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Planning board recommends easing restrictions on granny flats

SALISBURY — The Salisbury Planning Board recommends that City Council loosen regulations on second homes built on the same lot as an original house.

Called secondary dwelling units, these homes are sometimes referred to as granny flats or mother-in-law suites. The planning board on Tuesday unanimously recommended changes to the city’s Land Development Ordinance that would make it easier for people to build a secondary home or renovate existing space to create one, like a garage apartment.

If City Council approves the changes, the rural residential zoning district would no longer require a special use permit for a secondary home. Obtaining a special use permit requires a public hearing and a nod from City Council. General residential, urban residential and historic residential zoning districts, however, would still require a special use permit and public vetting process.

Secondary homes also would no longer be limited to 750 square feet but could be constructed up to 40 percent of the size of the primary home.

The new language would allow one secondary home per lot. A detached secondary home in general residential, urban residential and historic residential would have to stand in the back yard, but the home could stand anywhere in rural residential, as long as the lot is at least 5 acres in size.

A secondary home could not be higher than the original residence and could not be subdivided. The owner would have to comply with building standards laid out in city code.

Only in rural residential, the secondary home could be manufactured housing and, with a special use permit, could exceed 40 percent of the size of the original house.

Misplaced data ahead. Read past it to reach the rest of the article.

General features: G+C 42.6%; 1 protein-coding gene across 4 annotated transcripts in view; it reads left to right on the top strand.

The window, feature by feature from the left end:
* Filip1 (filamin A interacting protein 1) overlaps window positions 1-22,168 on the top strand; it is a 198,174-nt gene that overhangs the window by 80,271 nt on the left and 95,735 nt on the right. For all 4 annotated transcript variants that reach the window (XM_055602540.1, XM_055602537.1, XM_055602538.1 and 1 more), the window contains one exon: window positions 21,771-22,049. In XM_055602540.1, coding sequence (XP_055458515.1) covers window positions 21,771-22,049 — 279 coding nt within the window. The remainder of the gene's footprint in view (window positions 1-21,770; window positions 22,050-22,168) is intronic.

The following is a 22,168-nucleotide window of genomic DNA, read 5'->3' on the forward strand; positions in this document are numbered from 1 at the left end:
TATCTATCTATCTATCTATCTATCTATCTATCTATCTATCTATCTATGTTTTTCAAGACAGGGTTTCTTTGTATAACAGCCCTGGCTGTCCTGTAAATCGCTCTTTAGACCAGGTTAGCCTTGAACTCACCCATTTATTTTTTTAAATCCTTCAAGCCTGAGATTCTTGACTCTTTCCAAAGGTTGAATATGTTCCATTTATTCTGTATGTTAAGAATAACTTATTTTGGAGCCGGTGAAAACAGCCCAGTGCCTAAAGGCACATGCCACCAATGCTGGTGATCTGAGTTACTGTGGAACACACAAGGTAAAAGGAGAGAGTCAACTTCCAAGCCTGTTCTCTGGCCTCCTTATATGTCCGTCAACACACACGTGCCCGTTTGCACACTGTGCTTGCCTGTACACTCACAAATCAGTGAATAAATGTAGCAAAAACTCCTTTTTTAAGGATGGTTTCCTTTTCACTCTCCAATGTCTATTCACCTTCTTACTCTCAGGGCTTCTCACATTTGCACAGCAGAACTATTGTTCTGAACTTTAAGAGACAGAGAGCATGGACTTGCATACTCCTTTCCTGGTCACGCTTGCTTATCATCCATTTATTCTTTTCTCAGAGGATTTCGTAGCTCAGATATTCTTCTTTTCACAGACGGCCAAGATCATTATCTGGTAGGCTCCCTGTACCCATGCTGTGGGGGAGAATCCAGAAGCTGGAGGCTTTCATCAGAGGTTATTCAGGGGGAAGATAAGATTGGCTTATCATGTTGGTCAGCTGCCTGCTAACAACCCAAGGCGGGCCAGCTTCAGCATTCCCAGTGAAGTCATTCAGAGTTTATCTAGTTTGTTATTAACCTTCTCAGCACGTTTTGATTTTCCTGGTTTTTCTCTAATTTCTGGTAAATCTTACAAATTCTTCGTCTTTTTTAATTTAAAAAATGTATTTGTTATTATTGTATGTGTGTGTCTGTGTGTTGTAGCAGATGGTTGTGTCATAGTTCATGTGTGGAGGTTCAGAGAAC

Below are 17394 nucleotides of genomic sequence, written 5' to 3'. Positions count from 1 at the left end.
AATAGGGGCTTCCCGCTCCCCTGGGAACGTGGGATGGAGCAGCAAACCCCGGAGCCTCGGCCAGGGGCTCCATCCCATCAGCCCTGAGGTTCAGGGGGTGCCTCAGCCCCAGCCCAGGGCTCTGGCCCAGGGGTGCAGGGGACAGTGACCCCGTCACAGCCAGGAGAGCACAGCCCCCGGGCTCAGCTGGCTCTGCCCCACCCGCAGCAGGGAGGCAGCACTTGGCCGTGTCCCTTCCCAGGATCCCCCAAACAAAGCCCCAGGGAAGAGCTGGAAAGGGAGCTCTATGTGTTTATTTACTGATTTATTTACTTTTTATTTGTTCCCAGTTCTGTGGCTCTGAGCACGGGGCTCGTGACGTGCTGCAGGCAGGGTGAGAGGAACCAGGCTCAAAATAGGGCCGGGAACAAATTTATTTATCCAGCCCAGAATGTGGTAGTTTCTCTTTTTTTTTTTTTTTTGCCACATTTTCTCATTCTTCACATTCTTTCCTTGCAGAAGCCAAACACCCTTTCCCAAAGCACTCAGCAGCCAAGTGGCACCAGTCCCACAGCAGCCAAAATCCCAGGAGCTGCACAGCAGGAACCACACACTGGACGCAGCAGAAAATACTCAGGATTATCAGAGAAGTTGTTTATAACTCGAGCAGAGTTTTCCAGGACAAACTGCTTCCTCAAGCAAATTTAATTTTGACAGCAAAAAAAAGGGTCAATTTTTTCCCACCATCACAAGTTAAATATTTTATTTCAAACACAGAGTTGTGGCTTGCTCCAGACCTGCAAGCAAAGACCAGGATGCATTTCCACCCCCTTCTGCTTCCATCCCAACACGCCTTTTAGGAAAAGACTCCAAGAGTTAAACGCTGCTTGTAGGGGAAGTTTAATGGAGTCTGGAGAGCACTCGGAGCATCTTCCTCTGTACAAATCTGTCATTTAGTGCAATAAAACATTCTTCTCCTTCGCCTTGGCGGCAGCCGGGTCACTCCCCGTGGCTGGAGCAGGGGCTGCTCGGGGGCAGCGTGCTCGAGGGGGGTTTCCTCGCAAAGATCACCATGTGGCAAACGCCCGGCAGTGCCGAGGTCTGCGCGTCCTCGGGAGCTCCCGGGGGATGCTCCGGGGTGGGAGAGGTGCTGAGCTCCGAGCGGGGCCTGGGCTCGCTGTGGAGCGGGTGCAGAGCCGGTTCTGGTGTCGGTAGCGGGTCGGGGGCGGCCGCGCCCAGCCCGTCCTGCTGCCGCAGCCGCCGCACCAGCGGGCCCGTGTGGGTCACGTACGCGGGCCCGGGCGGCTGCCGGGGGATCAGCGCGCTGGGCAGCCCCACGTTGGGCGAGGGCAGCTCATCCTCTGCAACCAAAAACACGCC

Ann Meacham spoke in favor of easing tight restrictions on secondary homes. She said she and her husband would like to put a mobile home on their property at 1312 Faith Road for their son and daughter-in-law, who have been living miles away for years. All four people are disabled, Meacham said, and they count on each other for care.

“We would like to move them on our acreage so we can look out for them and they can look after us,” she said.

Meacham may get her wish. Also at Tuesday’s meeting, the planning board recommended that City Council rezone the Meachams’ property and several other Faith Road lots from general residential to rural residential to comply with the Eastern Gateway Area Plan. Both changes if approved would allow the Meachams and others to use a mobile home as a secondary home.

Salisbury has seen one secondary home constructed since City Council adopted the Land Development Ordinance in 2008, which regulates the structures. That home is in Fulton Heights, said Preston Mitchell, the city’s Planning and Development Services manager.

About a half dozen people over the years have inquired about building a secondary home on their property, Mitchell said, and a few were dissuaded by the 750-square-foot limit.

The idea of secondary homes, whether standalone or attached, is growing in popularity, and Mitchell had recommended the planning board revisit the city’s rules.

Contact reporter Emily Ford at 704-797-4264.

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